For now, here’s me leaning in to being me. It’s a start.

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The Ferris Wheel

The Original Ferris Wheel

On my dresser is a photograph. It is the only photograph in my bedroom, and it is one of my most treasured possessions. The photo is an original, taken in 1893 at the Columbian Exposition in Chicago, of the Ferris Wheel. In case you’re not completely obsessed with this fair, as I have been in the past, you’ll want to know that the ferris wheel as we know it was built for the very first time for this event. Constructed by an engineer named George Washington Gale Ferris, Jr., this first version was a monstrous affair at 264 feet tall, with 36 cars each fitted to hold 60 people.

Ferris had faith in his design, and the fair desperately wanted to include modern marvels that would outshine previous World’s Fairs and put Chicago at the top of the map. However, as you might imagine, people were scared. It was new technology, and potentially dangerous technology, at that. There were rumors that the wheel might slip its housing and roll away, crushing its passengers and fair goers below. However, the dreamer and his invention prevailed and now geeks like me get to travel the world in search of new ferris wheels to ride. I’ve only been on a handful so far, but look forward to going to as many as possible in my life. I love them, especially this first wonder.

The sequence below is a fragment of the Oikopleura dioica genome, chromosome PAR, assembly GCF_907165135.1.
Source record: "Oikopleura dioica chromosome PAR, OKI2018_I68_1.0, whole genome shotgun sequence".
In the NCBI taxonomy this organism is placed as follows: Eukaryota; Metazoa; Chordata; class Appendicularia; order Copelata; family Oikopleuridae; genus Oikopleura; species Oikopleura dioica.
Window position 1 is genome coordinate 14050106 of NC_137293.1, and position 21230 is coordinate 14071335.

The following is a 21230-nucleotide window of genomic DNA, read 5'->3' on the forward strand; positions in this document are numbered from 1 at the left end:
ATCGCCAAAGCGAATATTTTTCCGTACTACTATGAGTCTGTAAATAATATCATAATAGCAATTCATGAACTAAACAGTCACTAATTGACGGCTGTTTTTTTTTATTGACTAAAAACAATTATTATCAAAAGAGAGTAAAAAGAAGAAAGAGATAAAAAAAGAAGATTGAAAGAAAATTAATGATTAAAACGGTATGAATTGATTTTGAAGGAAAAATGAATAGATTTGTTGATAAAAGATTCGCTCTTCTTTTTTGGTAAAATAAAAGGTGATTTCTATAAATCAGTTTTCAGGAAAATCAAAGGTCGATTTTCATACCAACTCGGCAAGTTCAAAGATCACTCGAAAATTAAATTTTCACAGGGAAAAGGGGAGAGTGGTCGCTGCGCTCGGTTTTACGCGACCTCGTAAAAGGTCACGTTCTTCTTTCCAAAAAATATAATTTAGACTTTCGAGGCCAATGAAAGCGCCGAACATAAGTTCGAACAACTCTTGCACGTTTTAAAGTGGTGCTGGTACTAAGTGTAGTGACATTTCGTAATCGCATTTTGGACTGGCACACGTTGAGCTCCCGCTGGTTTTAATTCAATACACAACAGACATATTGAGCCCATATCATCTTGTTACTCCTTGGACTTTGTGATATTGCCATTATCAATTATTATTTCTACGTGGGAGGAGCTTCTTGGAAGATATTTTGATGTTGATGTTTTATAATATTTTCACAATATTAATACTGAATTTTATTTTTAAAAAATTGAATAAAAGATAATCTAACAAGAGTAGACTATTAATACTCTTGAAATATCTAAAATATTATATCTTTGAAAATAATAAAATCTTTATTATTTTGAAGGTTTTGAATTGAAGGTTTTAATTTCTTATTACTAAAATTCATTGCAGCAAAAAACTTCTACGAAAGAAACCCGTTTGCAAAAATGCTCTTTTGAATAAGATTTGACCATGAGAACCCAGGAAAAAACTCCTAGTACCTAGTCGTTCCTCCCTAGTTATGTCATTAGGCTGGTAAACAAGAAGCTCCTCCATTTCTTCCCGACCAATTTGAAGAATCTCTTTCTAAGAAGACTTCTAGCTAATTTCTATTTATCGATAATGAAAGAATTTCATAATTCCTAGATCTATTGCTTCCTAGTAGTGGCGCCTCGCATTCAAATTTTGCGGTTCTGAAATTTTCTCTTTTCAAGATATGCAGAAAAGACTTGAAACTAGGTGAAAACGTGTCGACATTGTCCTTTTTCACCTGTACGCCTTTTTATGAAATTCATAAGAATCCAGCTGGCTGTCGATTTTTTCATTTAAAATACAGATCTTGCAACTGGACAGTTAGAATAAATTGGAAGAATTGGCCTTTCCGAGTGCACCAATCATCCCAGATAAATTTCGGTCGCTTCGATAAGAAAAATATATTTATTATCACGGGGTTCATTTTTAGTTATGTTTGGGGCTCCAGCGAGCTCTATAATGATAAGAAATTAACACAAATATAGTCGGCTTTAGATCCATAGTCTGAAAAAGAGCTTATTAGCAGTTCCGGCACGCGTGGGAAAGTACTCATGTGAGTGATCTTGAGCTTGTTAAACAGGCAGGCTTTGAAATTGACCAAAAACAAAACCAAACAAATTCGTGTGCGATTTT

Along the Plaisance

"Along the Plaisance", a cabinet card image of the 1893 Columbian Exposition in Chicago, IL.